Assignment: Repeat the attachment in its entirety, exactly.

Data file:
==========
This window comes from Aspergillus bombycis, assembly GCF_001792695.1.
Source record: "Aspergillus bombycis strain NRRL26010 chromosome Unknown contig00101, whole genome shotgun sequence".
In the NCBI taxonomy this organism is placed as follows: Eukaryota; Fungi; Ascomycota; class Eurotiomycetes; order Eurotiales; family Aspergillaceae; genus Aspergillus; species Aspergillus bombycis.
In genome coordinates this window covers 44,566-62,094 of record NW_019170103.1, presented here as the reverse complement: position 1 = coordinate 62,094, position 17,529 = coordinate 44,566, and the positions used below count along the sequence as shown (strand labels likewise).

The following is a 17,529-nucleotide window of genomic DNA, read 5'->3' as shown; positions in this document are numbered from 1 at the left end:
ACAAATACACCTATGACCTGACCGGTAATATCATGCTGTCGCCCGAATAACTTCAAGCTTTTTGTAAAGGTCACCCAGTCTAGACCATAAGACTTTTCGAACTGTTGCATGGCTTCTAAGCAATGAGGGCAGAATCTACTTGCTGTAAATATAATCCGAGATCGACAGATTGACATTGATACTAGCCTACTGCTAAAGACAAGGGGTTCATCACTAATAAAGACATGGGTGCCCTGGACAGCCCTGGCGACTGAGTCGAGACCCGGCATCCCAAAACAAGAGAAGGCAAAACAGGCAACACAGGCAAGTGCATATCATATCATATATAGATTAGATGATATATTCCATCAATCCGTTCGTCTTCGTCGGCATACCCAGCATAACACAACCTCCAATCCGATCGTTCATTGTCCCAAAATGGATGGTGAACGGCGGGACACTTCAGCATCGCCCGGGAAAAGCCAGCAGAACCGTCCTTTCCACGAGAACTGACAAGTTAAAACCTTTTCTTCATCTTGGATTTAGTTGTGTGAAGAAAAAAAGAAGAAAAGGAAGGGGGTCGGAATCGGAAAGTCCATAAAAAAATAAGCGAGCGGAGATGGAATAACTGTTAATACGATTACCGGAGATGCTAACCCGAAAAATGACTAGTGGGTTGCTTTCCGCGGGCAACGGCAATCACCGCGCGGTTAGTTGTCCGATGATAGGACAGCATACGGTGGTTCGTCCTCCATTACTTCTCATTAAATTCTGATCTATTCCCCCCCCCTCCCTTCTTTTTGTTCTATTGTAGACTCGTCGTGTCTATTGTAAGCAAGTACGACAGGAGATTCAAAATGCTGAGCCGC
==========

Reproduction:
This window comes from Aspergillus bombycis, assembly GCF_001792695.1.
Source record: "Aspergillus bombycis strain NRRL26010 chromosome Unknown contig00101, whole genome shotgun sequence".
In the NCBI taxonomy this organism is placed as follows: Eukaryota; Fungi; Ascomycota; class Eurotiomycetes; order Eurotiales; family Aspergillaceae; genus Aspergillus; species Aspergillus bombycis.
In genome coordinates this window covers 44,566-62,094 of record NW_019170103.1, presented here as the reverse complement: position 1 = coordinate 62,094, position 17,529 = coordinate 44,566, and the positions used below count along the sequence as shown (strand labels likewise).

The following is a 17,529-nucleotide window of genomic DNA, read 5'->3' as shown; positions in this document are numbered from 1 at the left end:
ACAAATACACCTATGACCTGACCGGTAATATCATGCTGTCGCCCGAATAACTTCAAGCTTTTTGTAAAGGTCACCCAGTCTAGACCATAAGACTTTTCGAACTGTTGCATGGCTTCTAAGCAATGAGGGCAGAATCTACTTGCTGTAAATATAATCCGAGATCGACAGATTGACATTGATACTAGCCTACTGCTAAAGACAAGGGGTTCATCACTAATAAAGACATGGGTGCCCTGGACAGCCCTGGCGACTGAGTCGAGACCCGGCATCCCAAAACAAGAGAAGGCAAAACAGGCAACACAGGCAAGTGCATATCATATCATATATAGATTAGATGATATATTCCATCAATCCGTTCGTCTTCGTCGGCATACCCAGCATAACACAACCTCCAATCCGATCGTTCATTGTCCCAAAATGGATGGTGAACGGCGGGACACTTCAGCATCGCCCGGGAAAAGCCAGCAGAACCGTCCTTTCCACGAGAACTGACAAGTTAAAACCTTTTCTTCATCTTGGATTTAGTTGTGTGAAGAAAAAAAGAAGAAAAGGAAGGGGGTCGGAATCGGAAAGTCCATAAAAAAATAAGCGAGCGGAGATGGAATAACTGTTAATACGATTACCGGAGATGCTAACCCGAAAAATGACTAGTGGGTTGCTTTCCGCGGGCAACGGCAATCACCGCGCGGTTAGTTGTCCGATGATAGGACAGCATACGGTGGTTCGTCCTCCATTACTTCTCATTAAATTCTGATCTATTCCCCCCCCCTCCCTTCTTTTTGTTCTATTGTAGACTCGTCGTGTCTATTGTAAGCAAGTACGACAGGAGATTCAAAATGCTGAGCCGC